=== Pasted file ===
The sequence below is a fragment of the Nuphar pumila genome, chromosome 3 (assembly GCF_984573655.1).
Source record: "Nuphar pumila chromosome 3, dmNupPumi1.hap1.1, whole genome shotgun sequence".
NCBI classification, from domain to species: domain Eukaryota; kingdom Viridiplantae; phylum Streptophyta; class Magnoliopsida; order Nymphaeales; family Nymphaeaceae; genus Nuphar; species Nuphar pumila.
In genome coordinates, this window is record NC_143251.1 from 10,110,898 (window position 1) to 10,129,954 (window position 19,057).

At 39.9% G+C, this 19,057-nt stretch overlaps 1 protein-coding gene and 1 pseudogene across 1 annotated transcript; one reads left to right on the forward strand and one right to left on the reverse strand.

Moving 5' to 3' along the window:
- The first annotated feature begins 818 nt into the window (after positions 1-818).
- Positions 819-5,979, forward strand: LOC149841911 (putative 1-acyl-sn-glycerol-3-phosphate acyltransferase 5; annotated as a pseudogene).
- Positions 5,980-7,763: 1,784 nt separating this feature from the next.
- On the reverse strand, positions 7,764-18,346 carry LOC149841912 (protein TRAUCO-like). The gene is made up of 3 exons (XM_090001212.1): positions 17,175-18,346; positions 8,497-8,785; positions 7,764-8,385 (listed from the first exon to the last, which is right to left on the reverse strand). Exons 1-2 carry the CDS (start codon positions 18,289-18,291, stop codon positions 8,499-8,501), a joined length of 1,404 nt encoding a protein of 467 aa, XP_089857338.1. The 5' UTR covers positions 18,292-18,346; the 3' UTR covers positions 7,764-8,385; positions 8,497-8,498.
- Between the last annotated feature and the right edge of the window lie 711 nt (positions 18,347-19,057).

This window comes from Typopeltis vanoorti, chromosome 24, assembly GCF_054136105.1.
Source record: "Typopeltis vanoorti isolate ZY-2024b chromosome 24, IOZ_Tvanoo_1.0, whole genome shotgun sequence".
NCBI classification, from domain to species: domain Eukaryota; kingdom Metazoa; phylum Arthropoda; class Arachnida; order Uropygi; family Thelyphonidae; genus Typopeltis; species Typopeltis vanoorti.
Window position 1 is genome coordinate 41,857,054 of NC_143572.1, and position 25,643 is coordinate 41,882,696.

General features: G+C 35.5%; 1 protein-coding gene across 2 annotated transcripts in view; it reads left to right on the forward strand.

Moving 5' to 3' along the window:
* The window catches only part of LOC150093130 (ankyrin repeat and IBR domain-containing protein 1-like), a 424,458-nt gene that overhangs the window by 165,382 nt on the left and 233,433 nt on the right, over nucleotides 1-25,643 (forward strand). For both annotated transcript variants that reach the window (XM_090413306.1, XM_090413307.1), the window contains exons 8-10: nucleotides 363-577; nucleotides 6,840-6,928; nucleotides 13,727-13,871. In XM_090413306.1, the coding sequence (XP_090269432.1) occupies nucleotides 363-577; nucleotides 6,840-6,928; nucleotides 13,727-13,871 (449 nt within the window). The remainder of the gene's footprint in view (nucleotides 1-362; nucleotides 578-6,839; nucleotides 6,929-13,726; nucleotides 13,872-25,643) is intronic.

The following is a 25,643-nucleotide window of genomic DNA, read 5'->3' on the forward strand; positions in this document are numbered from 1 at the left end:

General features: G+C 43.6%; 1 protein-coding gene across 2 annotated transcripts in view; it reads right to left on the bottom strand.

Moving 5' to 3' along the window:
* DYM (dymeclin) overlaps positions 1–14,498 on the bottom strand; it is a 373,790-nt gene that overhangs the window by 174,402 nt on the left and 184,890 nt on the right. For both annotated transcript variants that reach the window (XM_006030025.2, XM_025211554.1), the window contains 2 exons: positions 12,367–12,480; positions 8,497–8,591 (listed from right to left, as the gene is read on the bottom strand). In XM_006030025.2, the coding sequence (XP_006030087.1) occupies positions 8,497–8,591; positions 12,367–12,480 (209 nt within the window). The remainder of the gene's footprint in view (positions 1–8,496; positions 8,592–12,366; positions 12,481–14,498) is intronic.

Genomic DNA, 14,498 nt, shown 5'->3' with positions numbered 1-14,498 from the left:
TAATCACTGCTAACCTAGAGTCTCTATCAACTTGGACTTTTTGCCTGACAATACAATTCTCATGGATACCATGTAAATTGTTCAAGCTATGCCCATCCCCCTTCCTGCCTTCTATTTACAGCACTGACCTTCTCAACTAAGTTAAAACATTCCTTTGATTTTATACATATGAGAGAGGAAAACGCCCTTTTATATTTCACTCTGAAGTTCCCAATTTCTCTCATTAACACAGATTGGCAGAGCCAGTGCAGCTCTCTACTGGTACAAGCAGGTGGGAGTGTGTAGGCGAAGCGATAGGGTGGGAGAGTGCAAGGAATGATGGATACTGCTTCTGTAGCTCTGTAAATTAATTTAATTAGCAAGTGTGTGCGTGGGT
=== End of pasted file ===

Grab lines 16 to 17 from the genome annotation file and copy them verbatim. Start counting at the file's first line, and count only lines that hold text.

General features: G+C 35.5%; 1 protein-coding gene across 2 annotated transcripts in view; it reads left to right on the forward strand.

Moving 5' to 3' along the window: